Brain Keys Language Development

Beth Fleming, Family Life Specialist
Iowa State University Extension
Ames, IA

Recent brain research has provided some incredible insights
into language development, the gift that differentiates humans
from other species and allows us to think, imagine, and express
ourselves. There are “windows of opportunity,” or critical
periods in a child's life when the brain is biologically best
equipped to learn language.

With technological breakthroughs such as cochlear implants
and MRI's and other imaging machines, scientists at the Indiana
University School of Medicine can follow what occurs in the development
of language. Each child has more than 50,000 nerve pathways that
can carry sounds from the human voice from the ears to the brain.
The brain encodes the words and actually rearranges its brain
cells into connections or networks to produce language.

If a child hears little or no human sound, the brain waits
in vain and eventually will “retire” these cells from
this function and give these cells a different function. By age
10, if the child has no heard spoken works, the ability to learn
spoken language is lost.

In the Indiana study, implants used in young deaf children
to introduce human sound actually changed the brain structure
so that these youth could begin constructing a vocabulary. The
“use it or lose it” principle applies to the brain and
language development. A University of Chicago study showed that
babies whose mothers talked to them more had a bigger vocabulary.
By 24 months, the infants of less talkative moms knew 300 fewer
words than babies whose mothers spoke to them frequently. Babies
are “listeners” and spoken language reinforces brain
connections, which encourage more language development.

Another study that scanned brain activity of children revealed
that between the ages of 4 and 12 an enormous amount of brain
restructuring takes place. Depending on a child's experiences,
the brain is deciding whether to keep or eliminate connection.
If the child is receiving rich, sensory stimulation, a surge
of learning takes place.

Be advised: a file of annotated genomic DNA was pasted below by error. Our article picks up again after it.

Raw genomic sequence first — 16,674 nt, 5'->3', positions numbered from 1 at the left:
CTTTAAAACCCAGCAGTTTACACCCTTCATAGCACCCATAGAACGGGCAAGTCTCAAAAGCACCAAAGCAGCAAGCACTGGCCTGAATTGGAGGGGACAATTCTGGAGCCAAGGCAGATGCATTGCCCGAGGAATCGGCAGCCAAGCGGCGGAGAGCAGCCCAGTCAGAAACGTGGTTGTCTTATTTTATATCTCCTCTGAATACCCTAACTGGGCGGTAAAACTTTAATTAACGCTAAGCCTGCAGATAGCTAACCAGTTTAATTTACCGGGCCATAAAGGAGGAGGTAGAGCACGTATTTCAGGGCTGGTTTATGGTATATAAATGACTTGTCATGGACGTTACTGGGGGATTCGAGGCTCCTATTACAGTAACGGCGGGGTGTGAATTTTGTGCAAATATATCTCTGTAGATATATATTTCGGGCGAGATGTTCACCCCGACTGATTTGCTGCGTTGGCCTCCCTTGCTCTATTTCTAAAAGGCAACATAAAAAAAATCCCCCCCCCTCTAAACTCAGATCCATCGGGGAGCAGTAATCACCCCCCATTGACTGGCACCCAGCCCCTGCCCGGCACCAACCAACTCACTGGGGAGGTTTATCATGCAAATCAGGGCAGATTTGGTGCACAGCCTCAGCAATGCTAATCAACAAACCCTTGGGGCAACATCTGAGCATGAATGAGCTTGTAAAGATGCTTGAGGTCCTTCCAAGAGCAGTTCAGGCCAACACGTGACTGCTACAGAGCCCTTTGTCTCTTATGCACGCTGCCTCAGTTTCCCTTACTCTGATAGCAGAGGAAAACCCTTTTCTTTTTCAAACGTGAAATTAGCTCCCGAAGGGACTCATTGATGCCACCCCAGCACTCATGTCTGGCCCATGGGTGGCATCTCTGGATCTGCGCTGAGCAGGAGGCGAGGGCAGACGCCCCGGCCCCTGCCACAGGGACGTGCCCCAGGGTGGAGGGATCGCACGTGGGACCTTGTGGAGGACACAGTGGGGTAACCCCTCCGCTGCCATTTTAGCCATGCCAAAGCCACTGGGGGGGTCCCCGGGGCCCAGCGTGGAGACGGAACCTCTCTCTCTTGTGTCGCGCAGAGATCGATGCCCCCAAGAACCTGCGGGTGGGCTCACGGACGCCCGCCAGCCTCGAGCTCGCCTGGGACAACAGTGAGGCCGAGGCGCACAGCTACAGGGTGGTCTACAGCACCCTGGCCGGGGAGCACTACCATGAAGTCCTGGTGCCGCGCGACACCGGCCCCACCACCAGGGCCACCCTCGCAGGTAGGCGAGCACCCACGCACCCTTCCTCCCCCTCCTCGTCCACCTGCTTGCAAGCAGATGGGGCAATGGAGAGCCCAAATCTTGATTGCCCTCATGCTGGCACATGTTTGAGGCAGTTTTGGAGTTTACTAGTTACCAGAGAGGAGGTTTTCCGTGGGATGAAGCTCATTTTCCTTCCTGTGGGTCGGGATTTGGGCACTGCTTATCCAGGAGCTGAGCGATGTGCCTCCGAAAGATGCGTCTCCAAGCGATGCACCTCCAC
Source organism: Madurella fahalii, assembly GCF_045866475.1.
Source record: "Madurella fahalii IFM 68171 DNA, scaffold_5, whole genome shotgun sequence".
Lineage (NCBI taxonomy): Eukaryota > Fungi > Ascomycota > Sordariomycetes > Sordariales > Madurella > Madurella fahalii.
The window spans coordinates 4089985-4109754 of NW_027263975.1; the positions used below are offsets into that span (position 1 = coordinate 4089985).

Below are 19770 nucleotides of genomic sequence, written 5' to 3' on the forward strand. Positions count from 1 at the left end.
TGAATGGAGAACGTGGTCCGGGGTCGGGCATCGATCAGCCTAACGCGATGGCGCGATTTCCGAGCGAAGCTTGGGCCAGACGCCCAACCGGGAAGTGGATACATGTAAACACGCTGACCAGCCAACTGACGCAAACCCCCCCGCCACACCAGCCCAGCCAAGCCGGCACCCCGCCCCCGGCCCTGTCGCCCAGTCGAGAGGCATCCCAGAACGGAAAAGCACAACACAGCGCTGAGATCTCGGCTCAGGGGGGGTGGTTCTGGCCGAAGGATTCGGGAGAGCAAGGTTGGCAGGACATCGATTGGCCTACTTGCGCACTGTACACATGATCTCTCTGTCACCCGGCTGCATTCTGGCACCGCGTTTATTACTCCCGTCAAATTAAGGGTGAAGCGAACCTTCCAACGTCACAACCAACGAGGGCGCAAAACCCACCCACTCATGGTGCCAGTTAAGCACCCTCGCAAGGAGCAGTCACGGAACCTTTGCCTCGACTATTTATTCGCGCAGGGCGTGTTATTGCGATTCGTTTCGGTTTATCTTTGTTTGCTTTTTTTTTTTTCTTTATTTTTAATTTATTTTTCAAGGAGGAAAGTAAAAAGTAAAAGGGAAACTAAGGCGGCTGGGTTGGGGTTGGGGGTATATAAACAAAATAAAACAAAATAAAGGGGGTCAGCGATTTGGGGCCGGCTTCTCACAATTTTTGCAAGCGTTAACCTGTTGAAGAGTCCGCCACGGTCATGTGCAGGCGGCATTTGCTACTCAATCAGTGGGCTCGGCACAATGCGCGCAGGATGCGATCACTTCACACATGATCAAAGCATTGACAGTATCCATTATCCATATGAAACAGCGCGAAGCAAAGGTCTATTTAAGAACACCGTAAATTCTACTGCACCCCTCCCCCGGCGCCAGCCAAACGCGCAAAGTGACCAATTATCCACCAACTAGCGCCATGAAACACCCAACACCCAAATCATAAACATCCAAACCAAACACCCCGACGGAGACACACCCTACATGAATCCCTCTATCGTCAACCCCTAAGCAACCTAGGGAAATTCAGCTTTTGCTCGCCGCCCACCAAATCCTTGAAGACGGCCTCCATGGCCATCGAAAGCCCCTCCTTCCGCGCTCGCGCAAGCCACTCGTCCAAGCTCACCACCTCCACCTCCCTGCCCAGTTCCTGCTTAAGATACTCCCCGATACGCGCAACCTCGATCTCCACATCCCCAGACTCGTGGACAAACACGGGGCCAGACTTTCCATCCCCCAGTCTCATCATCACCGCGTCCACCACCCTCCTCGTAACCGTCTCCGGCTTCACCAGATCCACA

Brain research clearly indicates that language development
must be fostered early in children or be impaired or lost. Here
are some suggestions for parents and educators to nurture the
brain in this area:

  • Talk to young children. Because language is symbolic, it
    requires thinking just to “unlock” meanings of
  • Use audio tapes frequently to replace videos or movies for
    entertainment. Fast-moving screen images require little thought
    to process and don't give much time to the cerebral cortex to
  • Limit the use of television. TV is not very symbolic and
    usually requires few mental gymnastics to interpret. Remember,
    when the brain is used to thinking, it actually grows in mass.
  • Introduce another language. Learning a new language becomes
    more difficult after age 12 when the brain's “maps”
    have become more rigid. Young Swedish children routinely learn
    three different languages as part of their early education.
  • Involve older children in discussions and dialogues as an
    every day part of life. Questions such as “What do you think?”,
    “How do you see this?”, or “What might happen
    if…?” help young people listen, process and develop their

Article written by: Beth Fleming in Ames Tribune.
Sources: “Family Information Services”, “Inside
The Brain” by Ronald Kotulak, and research findings by Dr.
Bruce Perry, Baylor Medical School.

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